In a long-awaited development, the US and EU have reached some accord on the "adequacy" of data protection that could allow EU data to start flowing more freely to the US. The US has been deemed not adequately attentive to personal privacy rights, and US companies have faced increasing difficulties in moving data out of the EU since a series of court decisions struck down prior cooperative data protection efforts.
Regulators reached a tentative agreement last month, and the US administration released an Executive Order in early October to implement the deal. The rules are chiefly aimed at intelligence gathering by US government authorities, but their impact has been felt strongly in the commercial sector. Under the new rules, once they take effect, new guarantees and new remedies would be in place to assure EU citizens that data they share commercially is not widely available to US intelligence and law enforcement authorities.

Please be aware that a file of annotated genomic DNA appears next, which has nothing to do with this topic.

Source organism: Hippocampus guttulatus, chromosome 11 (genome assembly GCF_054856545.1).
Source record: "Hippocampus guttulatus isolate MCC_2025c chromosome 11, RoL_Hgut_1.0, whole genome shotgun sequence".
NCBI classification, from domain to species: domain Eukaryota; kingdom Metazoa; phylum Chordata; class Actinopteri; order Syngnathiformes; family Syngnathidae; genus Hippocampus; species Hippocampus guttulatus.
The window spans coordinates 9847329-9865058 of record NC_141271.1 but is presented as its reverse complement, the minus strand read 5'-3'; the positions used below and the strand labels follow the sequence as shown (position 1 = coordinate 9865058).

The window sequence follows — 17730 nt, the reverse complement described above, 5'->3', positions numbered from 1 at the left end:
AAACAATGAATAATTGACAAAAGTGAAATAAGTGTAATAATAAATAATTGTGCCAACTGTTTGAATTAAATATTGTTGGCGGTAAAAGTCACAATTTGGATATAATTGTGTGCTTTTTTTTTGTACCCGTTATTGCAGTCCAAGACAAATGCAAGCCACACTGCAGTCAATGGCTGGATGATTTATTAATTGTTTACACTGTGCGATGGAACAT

Why It Matters
The restriction on data movement has meant that US companies faced increasing hurdles when doing business in the EU -- whether with customers or suppliers there or by trying to hire staff. Allowing free movement of (and access to) personal information to the US under a negotiated framework would greatly ease the growing burden and worry for US companies. US business interests have been hampered directly by the restrictions in two ways. First, they require onerous contractual undertakings that are beyond the scope of small and medium-sized enterprises. Second, many small companies have faced growing questions about their continued access to third-party tools such as Google Analytics.